God may have shared some burdens with you – they are heavy, but bearable:
Everyone you meet is carrying some kind of burden. It can be anything: a failed relationship; a ruined business; a major health problem; a broken marriage; a collapse of a career; estrangement from loved ones; the death of a family member; and so on.
But the Christian carries an additional set of burdens. Those who love the Lord and seek to serve him faithfully will be heavily burdened by various other things as well: the shocking state of the world; sin in their own life; those who are not yet saved; the spiritual decline of the churches; the moral downfall of the culture; the longing for heaven; and so on.
Indeed, living in a fallen world, the true follower of Christ will always be burdened in so many ways. And God may actually give us certain burdens that he asks us to carry. Sure, as we will see in a moment, he shares with us in carrying that load. We are not left on our own.
Yet he gives to his beloved burdens. I can tell you what my burden is. In fact, anyone familiar with what is found on my website should know what burdens me. As I have said before, I sense a calling from the Lord to be a watchman on the wall. To be a sort of prophetic voice – to speak truth into a culture that hates the truth.
To seek to do this faithfully is a burden. A heavy burden. Other Christians would know about these sorts of things. I and others sometimes feel we will break under this heavy load. And it is in many ways a very private load. Others are not carrying the loads that we are carrying. Others may not understand the burdens that we daily bear.
But we endure and press on, because of certain basic truths that we cling to. One thing that sustains us is to realise that these burdens are actually gifts. Yes, you heard that right. Consider what Philippians 1:29 says: “For it has been granted to you that for the sake of Christ you should not only believe in him but also suffer for his sake.”
The verb ‘granted’ or ‘given freely’ that is used here is interesting. The Greek word charis is the noun form of this, and we speak of things like the charismata, or the gifts of the Spirit. Here Paul says we were graciously gifted not just with faith, but with suffering as well.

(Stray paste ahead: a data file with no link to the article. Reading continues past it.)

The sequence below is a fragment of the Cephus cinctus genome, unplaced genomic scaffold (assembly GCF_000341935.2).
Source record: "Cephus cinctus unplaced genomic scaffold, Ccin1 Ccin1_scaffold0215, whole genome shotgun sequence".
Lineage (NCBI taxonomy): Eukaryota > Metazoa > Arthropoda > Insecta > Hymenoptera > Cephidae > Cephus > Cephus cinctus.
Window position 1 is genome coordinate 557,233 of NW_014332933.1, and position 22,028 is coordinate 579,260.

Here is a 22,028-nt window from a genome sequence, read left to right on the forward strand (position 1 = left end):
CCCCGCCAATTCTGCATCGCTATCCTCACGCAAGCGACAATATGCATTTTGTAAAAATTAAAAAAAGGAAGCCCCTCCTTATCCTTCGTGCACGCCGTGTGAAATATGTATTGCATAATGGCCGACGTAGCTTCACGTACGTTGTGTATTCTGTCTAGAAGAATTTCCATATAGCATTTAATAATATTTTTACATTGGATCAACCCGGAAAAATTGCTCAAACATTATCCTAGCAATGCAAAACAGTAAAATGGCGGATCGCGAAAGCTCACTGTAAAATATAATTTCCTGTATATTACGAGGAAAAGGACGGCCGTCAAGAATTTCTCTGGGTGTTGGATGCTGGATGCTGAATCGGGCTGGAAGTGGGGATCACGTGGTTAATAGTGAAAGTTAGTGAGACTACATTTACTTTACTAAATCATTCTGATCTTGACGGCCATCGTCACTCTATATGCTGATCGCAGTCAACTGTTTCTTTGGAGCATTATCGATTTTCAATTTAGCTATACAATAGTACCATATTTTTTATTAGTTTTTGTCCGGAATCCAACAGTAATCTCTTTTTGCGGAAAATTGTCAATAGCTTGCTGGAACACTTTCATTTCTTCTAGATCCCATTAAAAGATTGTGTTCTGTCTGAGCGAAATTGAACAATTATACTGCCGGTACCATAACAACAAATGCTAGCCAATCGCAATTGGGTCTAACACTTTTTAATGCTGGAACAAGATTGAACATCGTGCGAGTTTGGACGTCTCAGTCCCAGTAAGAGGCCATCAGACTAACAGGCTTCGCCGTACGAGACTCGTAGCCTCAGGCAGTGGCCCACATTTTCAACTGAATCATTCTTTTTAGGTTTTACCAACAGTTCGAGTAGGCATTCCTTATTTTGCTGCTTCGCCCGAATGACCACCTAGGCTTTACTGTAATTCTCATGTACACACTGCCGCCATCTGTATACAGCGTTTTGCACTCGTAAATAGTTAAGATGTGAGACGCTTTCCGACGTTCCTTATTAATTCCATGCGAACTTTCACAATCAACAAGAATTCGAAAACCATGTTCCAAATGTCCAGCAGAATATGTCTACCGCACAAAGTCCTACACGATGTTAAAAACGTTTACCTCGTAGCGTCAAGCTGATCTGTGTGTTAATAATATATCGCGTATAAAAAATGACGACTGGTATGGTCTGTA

Suffering for Christ, as Paul and other New Testament writers make clear, should not be viewed as something strange and to be avoided at all costs. Instead, it is actually a gift given to us from God. As the risen Lord had told Ananias just after Saul was converted, “I will show him how much he must suffer for the sake of my name” (Acts 9:16).
Paul repeatedly rejoices in suffering for Christ (see Romans 5:3 for example). Or as he put it a few chapters later: “Now if we are children, then we are heirs – heirs of God and co-heirs with Christ, if indeed we share in his sufferings in order that we may also share in his glory. I consider that our present sufferings are not worth comparing with the glory that will be revealed in us” (Rom. 8:17-18).
Sure, the burdens that Paul carried were not easy, but knowing that he was doing it for the Lord, knowing that he was sharing in Christ’s sufferings, made it all worthwhile. And he often lists the hardships, trials and burdens that he is going through. I especially like the list he offers in 2 Corinthians 11:22-28.
There he enumerates all sorts of things like beatings and imprisonments, but he concludes in verse 28 by stating what really weighs him down: “And, apart from other things, there is the daily pressure on me of my anxiety for all the churches.” His burden for the churches is what tops off his list of hardships.
That is the burden he daily carries. But he was faithful in carrying this, and we must also be faithful in carrying whatever particular burden the Lord has laid on us. Giving up is not an option – too much is at stake. The assignment or the calling or the mission or the burden that God has gifted us IS bearable.